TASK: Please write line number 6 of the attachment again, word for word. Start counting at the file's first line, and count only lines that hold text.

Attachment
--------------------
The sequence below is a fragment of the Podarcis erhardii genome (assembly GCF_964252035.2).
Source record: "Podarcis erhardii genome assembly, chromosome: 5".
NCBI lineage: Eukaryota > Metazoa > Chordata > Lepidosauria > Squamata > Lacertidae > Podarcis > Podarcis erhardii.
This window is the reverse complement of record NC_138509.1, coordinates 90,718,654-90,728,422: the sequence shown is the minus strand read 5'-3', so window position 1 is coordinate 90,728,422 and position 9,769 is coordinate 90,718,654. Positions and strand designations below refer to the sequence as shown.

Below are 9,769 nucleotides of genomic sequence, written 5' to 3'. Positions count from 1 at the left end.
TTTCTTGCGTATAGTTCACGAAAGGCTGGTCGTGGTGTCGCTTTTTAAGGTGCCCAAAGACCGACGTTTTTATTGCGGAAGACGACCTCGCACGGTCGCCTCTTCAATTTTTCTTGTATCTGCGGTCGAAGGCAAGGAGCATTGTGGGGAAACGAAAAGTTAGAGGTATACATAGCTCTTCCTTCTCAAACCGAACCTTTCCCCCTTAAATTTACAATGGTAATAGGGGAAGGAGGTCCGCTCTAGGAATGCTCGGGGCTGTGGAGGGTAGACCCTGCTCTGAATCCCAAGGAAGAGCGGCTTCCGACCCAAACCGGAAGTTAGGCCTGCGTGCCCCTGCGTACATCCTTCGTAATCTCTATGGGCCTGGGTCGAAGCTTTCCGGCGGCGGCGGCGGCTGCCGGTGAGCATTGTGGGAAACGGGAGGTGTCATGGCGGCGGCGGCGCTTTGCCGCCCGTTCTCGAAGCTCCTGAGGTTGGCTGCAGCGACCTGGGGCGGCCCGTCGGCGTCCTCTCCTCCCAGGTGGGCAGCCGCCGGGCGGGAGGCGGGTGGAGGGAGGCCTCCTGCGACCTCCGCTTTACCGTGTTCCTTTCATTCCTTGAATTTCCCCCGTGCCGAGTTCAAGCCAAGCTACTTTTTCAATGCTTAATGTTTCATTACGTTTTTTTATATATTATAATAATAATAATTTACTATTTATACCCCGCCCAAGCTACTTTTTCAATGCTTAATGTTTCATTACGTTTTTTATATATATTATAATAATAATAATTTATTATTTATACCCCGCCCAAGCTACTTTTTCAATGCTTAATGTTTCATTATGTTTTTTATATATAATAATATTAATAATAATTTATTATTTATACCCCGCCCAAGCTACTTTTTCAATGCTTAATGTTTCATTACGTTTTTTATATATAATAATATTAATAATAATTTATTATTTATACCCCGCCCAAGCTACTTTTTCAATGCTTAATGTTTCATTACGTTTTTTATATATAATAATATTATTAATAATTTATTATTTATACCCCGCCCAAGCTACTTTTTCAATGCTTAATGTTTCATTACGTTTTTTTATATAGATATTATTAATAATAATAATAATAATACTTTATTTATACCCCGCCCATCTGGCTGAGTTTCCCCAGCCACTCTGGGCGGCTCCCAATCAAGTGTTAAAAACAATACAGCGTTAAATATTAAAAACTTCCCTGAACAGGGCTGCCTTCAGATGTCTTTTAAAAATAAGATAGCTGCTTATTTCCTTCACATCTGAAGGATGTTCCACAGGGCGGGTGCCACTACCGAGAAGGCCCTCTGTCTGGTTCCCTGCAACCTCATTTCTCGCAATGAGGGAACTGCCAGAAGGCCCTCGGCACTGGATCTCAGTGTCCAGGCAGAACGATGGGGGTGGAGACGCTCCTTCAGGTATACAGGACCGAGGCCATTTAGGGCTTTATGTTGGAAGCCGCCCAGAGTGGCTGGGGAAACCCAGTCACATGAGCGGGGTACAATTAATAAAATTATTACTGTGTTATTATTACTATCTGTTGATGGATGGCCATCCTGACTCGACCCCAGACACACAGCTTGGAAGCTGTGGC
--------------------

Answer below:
TTTCTTGCGTATAGTTCACGAAAGGCTGGTCGTGGTGTCGCTTTTTAAGGTGCCCAAAGACCGACGTTTTTATTGCGGAAGACGACCTCGCACGGTCGCCTCTTCAATTTTTCTTGTATCTGCGGTCGAAGGCAAGGAGCATTGTGGGGAAACGAAAAGTTAGAGGTATACATAGCTCTTCCTTCTCAAACCGAACCTTTCCCCCTTAAATTTACAATGGTAATAGGGGAAGGAGGTCCGCTCTAGGAATGCTCGGGGCTGTGGAGGGTAGACCCTGCTCTGAATCCCAAGGAAGAGCGGCTTCCGACCCAAACCGGAAGTTAGGCCTGCGTGCCCCTGCGTACATCCTTCGTAATCTCTATGGGCCTGGGTCGAAGCTTTCCGGCGGCGGCGGCGGCTGCCGGTGAGCATTGTGGGAAACGGGAGGTGTCATGGCGGCGGCGGCGCTTTGCCGCCCGTTCTCGAAGCTCCTGAGGTTGGCTGCAGCGACCTGGGGCGGCCCGTCGGCGTCCTCTCCTCCCAGGTGGGCAGCCGCCGGGCGGGAGGCGGGTGGAGGGAGGCCTCCTGCGACCTCCGCTTTACCGTGTTCCTTTCATTCCTTGAATTTCCCCCGTGCCGAGTTCAAGCCAAGCTACTTTTTCAATGCTTAATGTTTCATTACGTTTTTTTATATATTATAATAATAATAATTTACTATTTATACCCCGCCCAAGCTACTTTTTCAATGCTTAATGTTTCATTACGTTTTTTATATATATTATAATAATAATAATTTATTATTTATACCCCGCCCAAGCTACTTTTTCAATGCTTAATGTTTCATTATGTTTTTTATATATAATAATATTAATAATAATTTATTATTTATACCCCGCCCAAGCTACTTTTTCAATGCTTAATGTTTCATTACGTTTTTTATATATAATAATATTAATAATAATTTATTATTTATACCCCGCCCAAGCTACTTTTTCAATGCTTAATGTTTCATTACGTTTTTTATATATAATAATATTATTAATAATTTATTATTTATACCCCGCCCAAGCTACTTTTTCAATGCTTAATGTTTCATTACGTTTTTTTATATAGATATTATTAATAATAATAATAATAATACTTTATTTATACCCCGCCCATCTGGCTGAGTTTCCCCAGCCACTCTGGGCGGCTCCCAATCAAGTGTTAAAAACAATACAGCGTTAAATATTAAAAACTTCCCTGAACAGGGCTGCCTTCAGATGTCTTTTAAAAATAAGATAGCTGCTTATTTCCTTCACATCTGAAGGATGTTCCACAGGGCGGGTGCCACTACCGAGAAGGCCCTCTGTCTGGTTCCCTGCAACCTCATTTCTCGCAATGAGGGAACTGCCAGAAGGCCCTCGGCACTGGATCTCAGTGTCCAGGCAGAACGATGGGGGTGGAGACGCTCCTTCAGGTATACAGGACCGAGGCCATTTAGGGCTTTATGTTGGAAGCCGCCCAGAGTGGCTGGGGAAACCCAGTCACATGAGCGGGGTACAATTAATAAAATTATTACTGTGTTATTATTACTATCTGTTGATGGATGGCCATCCTGACTCGACCCCAGACACACAGCTTGGAAGCTGTGGC